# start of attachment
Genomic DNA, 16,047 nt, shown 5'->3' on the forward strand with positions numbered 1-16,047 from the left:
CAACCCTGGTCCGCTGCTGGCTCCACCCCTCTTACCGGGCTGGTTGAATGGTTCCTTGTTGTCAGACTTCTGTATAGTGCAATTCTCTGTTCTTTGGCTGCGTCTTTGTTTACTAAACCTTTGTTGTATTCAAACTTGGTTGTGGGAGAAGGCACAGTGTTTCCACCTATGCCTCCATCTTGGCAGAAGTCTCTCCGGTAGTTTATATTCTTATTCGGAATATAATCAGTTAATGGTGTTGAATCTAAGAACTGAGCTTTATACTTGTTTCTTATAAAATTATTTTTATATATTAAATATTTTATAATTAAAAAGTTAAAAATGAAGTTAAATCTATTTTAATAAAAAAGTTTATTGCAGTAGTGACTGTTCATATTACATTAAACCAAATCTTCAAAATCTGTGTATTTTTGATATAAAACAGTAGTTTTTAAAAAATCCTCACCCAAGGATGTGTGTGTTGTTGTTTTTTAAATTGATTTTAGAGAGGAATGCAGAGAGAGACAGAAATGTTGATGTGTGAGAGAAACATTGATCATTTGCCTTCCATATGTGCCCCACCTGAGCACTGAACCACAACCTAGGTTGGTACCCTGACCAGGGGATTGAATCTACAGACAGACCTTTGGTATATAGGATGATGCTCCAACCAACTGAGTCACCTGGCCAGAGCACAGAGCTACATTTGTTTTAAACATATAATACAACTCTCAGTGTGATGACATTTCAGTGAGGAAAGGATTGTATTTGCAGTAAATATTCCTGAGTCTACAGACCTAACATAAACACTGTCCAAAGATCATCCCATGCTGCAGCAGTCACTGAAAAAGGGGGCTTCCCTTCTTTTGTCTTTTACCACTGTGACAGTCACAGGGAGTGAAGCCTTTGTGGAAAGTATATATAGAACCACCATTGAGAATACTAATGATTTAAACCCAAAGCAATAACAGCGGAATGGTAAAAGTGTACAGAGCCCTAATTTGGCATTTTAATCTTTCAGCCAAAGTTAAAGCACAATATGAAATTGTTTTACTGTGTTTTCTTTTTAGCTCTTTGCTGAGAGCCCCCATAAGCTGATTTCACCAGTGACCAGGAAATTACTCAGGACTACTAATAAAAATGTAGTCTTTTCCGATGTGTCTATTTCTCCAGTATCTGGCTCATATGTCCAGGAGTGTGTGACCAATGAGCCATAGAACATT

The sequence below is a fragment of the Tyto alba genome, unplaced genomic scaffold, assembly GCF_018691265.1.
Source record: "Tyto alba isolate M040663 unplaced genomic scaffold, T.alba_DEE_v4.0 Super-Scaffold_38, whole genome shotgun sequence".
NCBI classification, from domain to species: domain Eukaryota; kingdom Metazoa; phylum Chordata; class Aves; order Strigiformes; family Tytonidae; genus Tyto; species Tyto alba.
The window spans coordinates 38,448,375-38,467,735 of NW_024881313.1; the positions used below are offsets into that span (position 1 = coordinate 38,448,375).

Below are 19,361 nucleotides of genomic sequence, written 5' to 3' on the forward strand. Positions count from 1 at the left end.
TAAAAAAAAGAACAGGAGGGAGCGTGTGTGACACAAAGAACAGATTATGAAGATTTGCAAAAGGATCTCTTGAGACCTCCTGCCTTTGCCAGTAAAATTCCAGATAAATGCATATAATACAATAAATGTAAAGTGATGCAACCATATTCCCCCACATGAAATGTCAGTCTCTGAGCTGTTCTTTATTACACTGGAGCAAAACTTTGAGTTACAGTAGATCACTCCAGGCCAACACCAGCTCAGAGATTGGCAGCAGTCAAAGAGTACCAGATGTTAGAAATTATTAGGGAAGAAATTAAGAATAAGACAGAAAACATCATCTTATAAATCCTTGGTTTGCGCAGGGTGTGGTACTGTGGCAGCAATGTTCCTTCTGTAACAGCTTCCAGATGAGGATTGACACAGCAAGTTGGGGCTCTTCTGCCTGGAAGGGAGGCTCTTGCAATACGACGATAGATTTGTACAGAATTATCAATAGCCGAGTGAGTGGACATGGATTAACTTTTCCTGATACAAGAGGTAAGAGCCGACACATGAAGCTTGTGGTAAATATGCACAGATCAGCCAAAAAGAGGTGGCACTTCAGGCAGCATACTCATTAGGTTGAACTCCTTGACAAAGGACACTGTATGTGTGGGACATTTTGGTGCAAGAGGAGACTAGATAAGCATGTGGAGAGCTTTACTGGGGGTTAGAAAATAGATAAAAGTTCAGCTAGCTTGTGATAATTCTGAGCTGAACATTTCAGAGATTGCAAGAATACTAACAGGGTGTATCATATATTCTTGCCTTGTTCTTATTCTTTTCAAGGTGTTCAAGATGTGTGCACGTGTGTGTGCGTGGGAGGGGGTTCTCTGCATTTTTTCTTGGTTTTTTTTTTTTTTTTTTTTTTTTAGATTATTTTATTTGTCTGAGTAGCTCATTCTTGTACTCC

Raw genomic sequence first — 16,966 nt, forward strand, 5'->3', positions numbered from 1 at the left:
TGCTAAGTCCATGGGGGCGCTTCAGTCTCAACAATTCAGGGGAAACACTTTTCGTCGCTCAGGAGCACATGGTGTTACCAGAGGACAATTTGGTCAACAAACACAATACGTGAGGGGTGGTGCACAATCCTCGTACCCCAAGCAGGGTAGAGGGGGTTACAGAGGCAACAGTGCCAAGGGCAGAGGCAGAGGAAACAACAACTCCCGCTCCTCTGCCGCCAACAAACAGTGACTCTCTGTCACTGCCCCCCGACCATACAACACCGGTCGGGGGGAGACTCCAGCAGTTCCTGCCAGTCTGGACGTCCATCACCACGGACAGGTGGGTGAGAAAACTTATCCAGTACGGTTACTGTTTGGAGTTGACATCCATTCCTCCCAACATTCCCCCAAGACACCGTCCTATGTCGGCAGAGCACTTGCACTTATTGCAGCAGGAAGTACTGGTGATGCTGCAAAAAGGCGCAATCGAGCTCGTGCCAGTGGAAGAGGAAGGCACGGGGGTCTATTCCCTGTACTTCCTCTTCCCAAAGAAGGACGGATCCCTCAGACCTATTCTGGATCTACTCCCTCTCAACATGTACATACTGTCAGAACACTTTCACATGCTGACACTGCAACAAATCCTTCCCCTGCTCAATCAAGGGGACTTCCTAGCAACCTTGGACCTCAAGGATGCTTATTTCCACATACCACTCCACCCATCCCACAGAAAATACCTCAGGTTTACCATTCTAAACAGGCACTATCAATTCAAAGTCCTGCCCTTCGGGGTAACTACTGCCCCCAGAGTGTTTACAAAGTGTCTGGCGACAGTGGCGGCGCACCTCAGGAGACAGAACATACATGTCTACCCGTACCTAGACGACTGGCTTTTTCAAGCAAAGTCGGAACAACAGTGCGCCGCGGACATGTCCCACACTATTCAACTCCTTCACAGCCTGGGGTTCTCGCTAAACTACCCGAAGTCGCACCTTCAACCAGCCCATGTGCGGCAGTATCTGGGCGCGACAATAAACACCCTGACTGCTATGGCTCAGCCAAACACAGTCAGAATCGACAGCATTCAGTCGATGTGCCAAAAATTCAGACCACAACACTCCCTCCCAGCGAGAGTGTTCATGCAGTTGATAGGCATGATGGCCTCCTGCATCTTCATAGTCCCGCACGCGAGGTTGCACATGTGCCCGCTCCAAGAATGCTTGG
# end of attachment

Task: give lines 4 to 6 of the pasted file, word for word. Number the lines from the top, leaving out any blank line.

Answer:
Source record: "Tyto alba isolate M040663 unplaced genomic scaffold, T.alba_DEE_v4.0 Super-Scaffold_38, whole genome shotgun sequence".
NCBI classification, from domain to species: domain Eukaryota; kingdom Metazoa; phylum Chordata; class Aves; order Strigiformes; family Tytonidae; genus Tyto; species Tyto alba.
The window spans coordinates 38,448,375-38,467,735 of NW_024881313.1; the positions used below are offsets into that span (position 1 = coordinate 38,448,375).